Disruptions in the global supply chain have led to a new dynamic for many small and medium-sized manufacturers (SMMs) – the need to be more strategic about “second sourcing” and reshoring. The biggest increase is in what’s referred to as second sourcing, which adds redundancies such as a second source of a supply to minimize risk while increasing options. But supply chain experts also are seeing an interest in relying long term on domestic supply sources.
In one recent example, a manufacturer was paying $5,000 per roll for material and shipping from China, but delays in shipping forced it to use air freight instead of ocean freight, which raised the cost of just the shipping to $7,500. A traditional tactical approach of reducing shipping costs is not enough to address the potential risk for that manufacturer. The manufacturer is now using supplier scouting to reshore that base material and source it domestically. The SMM realizes that a more integrated approach to its supply chain will help its business planning.
Risk has always been a factor in the acquisition and delivery of supplies, but with the recent breakdowns in the global supply chain, risk has become a much bigger consideration. For many SMMs getting supplies from Asia, disruptions are more of a “when” than an “if.”
Uncertainty has been magnified, and cost becomes less important if you can’t deliver a product. Having to pay more for materials, parts or shipping is a difficult dynamic for many SMMs that may not be able to absorb short-term losses or even a lower margin.
But some SMMs have emerged with greater acceptance for the realities of higher pricing for supplies if it reduces significant risks. Many SMMs are also beginning to use the lens of total cost of ownership (TCO) and asking how they can add value for their customers. Three elements that contribute to a more holistic view of sourcing include:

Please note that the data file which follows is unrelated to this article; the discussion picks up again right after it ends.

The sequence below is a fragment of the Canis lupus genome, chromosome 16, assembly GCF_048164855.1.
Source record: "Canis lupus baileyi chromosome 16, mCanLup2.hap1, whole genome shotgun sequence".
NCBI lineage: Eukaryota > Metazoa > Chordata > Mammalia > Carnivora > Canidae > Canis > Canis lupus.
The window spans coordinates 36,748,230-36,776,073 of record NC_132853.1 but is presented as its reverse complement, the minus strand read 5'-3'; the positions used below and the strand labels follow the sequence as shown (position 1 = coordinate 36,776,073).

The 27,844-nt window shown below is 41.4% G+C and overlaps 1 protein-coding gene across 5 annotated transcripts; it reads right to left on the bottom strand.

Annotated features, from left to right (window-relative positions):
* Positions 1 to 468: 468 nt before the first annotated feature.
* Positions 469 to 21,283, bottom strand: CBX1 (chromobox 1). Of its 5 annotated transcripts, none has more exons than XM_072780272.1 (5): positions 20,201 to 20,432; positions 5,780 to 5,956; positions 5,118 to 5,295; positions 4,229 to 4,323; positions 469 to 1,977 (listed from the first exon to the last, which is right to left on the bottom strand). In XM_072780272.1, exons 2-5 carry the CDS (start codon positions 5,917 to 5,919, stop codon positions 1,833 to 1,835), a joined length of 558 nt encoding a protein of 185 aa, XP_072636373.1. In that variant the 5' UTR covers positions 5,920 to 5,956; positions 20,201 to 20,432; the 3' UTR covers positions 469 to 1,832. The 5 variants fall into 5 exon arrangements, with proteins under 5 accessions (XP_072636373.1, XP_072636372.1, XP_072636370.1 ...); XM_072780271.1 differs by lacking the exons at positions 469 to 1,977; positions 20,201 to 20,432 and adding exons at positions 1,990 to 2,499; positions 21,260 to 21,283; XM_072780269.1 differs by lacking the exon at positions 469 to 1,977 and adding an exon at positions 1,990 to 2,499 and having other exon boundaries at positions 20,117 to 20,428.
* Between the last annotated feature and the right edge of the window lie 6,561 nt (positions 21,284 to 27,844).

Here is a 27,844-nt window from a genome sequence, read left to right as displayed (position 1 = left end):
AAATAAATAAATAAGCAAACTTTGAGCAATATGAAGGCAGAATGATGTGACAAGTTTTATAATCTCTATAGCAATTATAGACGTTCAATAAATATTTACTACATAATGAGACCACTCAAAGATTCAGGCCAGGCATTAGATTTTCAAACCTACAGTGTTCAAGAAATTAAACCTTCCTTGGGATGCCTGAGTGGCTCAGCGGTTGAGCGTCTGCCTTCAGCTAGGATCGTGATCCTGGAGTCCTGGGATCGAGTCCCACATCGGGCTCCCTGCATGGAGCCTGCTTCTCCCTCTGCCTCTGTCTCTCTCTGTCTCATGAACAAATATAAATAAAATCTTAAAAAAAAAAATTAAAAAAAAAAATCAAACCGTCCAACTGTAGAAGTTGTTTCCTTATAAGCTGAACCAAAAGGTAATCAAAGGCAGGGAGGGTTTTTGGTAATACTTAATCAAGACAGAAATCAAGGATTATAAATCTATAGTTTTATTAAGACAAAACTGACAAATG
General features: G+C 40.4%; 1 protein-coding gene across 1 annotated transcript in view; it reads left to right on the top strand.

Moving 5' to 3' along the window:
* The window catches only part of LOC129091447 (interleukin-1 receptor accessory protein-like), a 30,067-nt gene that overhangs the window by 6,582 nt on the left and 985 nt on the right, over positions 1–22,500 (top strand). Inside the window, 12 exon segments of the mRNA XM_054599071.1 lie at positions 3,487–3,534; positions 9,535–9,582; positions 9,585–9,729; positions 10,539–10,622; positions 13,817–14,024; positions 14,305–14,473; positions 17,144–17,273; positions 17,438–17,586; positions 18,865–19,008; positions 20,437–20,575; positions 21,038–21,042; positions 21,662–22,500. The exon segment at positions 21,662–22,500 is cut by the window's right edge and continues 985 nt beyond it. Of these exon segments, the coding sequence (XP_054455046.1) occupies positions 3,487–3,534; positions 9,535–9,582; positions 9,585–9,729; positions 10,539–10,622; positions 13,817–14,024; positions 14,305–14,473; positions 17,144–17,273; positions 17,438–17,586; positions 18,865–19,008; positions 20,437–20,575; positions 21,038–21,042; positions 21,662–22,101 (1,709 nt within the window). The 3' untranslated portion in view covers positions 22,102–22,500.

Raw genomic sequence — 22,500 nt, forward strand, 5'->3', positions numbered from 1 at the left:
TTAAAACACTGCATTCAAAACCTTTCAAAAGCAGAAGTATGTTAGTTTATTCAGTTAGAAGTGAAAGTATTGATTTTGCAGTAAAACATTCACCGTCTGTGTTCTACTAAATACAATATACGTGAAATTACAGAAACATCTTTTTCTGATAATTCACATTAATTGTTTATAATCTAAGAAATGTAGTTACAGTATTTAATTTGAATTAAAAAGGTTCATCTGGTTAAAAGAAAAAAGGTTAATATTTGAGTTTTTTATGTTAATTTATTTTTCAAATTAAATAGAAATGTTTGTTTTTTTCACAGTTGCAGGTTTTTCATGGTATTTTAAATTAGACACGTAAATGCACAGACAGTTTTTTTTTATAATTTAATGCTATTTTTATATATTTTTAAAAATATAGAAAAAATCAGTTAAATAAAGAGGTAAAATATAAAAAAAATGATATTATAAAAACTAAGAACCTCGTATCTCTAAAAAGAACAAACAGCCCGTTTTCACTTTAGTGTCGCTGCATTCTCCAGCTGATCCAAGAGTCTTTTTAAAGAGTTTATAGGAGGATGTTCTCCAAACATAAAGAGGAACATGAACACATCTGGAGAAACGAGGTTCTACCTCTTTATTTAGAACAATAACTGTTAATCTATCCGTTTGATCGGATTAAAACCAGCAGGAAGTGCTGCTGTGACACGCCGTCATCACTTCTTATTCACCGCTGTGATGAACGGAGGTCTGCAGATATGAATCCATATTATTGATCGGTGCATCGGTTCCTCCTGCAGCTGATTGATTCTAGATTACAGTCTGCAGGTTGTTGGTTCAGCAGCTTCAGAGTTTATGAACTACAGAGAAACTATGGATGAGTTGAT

Let’s look more at these three elements and how they can align domestic sourcing efforts with business success.
Costs are the primary reason SMMs use overseas suppliers as materials and workforce are significantly less expensive in Asia. But when you calculate TCO, you include overhead expenses, such as the cost of managing overseas suppliers, the company’s balance sheet (i.e., having higher inventory costs), risks including lost sales and poor customer experience, and other external and internal business considerations. It is a more integrated view that takes into account freight, tariffs and lead time. It is not simply looking at a per-unit purchase cost. TCO becomes more manageable when there are fewer uncertainties.
With the extensive disruptions in the global supply chain, many SMMs now view the search for domestic sourcing more strategically and less as having to solve immediate problems with a triage approach. Using domestic sourcing for materials and parts instead of overseas suppliers means the time allocated for risk mitigation is significantly reduced and begins much earlier in the entire process. The shorter distance a part or material must travel and the fewer touchpoints involved equates to less potential uncertainty.
Trust is essential in any important relationship, and trust with suppliers is no different. Do you have assurances the supplier won’t drop your account for a better deal? Would the supplier be able to accommodate an increase in your business? Building a trusting relationship can be difficult under any circumstances; it can be even more difficult without common cultures, languages and close proximity. Different cultures also have different business ethics. Will your supplier let you know if it is changing the specs or processes for your part in order to keep its costs down?
Suppliers also encounter disruptions. In a strong relationship, a supplier will be as transparent as possible and help the buyer make alternative arrangements to ensure continuity of supply.
Typically, a product goes through life cycle phases of introduction, growth, maturity and decline. Finding suppliers who understand their role in the product life cycle is critical to supply chain integration and strategy. Meeting production standards at the right price is not enough to add long-term value.
The competitive advantage in a supply chain is the ability to respond to changing customer demands. Those demands may include a need for rapid product development or addressing problems related to the speed, quantity, quality, and cost of delivering the products to customers.
The global supply chain, in many ways, behaves like the end of a product life cycle. For many SMMs, sourcing supplies from Asia is not adding enough value to warrant the risk of demands potentially not being met.
The efforts to find domestic sourcing is shedding light on the many benefits that SMMs might not have considered in the past, such as TCO and supplier flexibility. Supply chain management experts at your local MEP Center can help you find domestic sourcing and assist with supply chain optimization.